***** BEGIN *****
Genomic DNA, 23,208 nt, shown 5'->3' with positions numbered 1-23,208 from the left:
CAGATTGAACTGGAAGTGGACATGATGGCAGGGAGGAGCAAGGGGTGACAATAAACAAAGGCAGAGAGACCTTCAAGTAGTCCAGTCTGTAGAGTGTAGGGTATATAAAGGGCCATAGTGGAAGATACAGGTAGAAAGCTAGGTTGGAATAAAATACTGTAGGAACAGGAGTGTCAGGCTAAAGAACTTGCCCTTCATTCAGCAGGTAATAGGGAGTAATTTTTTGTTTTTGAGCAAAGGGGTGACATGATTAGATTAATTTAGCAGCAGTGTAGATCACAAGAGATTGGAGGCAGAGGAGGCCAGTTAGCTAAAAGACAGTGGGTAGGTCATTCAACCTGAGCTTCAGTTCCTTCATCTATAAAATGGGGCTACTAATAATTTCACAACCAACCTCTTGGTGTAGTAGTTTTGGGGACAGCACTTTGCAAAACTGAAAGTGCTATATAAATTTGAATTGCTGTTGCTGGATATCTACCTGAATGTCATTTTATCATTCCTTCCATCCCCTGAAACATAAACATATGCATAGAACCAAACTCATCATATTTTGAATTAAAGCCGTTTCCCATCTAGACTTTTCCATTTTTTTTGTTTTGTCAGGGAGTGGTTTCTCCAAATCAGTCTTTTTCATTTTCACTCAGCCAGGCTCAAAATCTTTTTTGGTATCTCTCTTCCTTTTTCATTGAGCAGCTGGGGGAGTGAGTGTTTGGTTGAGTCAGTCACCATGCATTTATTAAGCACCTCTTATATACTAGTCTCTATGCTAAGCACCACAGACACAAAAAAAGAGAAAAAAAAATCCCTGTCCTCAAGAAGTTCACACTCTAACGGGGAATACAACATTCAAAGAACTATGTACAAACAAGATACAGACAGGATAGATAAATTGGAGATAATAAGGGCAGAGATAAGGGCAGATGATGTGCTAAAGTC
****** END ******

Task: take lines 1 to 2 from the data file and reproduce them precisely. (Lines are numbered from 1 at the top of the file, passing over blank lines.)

Genomic DNA, 23,208 nt, shown 5'->3' with positions numbered 1-23,208 from the left:
CAGATTGAACTGGAAGTGGACATGATGGCAGGGAGGAGCAAGGGGTGACAATAAACAAAGGCAGAGAGACCTTCAAGTAGTCCAGTCTGTAGAGTGTAGGGTATATAAAGGGCCATAGTGGAAGATACAGGTAGAAAGCTAGGTTGGAATAAAATACTGTAGGAACAGGAGTGTCAGGCTAAAGAACTTGCCCTTCATTCAGCAGGTAATAGGGAGTAATTTTTTGTTTTTGAGCAAAGGGGTGACATGATTAGATTAATTTAGCAGCAGTGTAGATCACAAGAGATTGGAGGCAGAGGAGGCCAGTTAGCTAAAAGACAGTGGGTAGGTCATTCAACCTGAGCTTCAGTTCCTTCATCTATAAAATGGGGCTACTAATAATTTCACAACCAACCTCTTGGTGTAGTAGTTTTGGGGACAGCACTTTGCAAAACTGAAAGTGCTATATAAATTTGAATTGCTGTTGCTGGATATCTACCTGAATGTCATTTTATCATTCCTTCCATCCCCTGAAACATAAACATATGCATAGAACCAAACTCATCATATTTTGAATTAAAGCCGTTTCCCATCTAGACTTTTCCATTTTTTTTGTTTTGTCAGGGAGTGGTTTCTCCAAATCAGTCTTTTTCATTTTCACTCAGCCAGGCTCAAAATCTTTTTTGGTATCTCTCTTCCTTTTTCATTGAGCAGCTGGGGGAGTGAGTGTTTGGTTGAGTCAGTCACCATGCATTTATTAAGCACCTCTTATATACTAGTCTCTATGCTAAGCACCACAGACACAAAAAAAGAGAAAAAAAAATCCCTGTCCTCAAGAAGTTCACACTCTAACGGGGAATACAACATTCAAAGAACTATGTACAAACAAGATACAGACAGGATAGATAAATTGGAGATAATAAGGGCAGAGATAAGGGCAGATGATGTGCTAAAGTC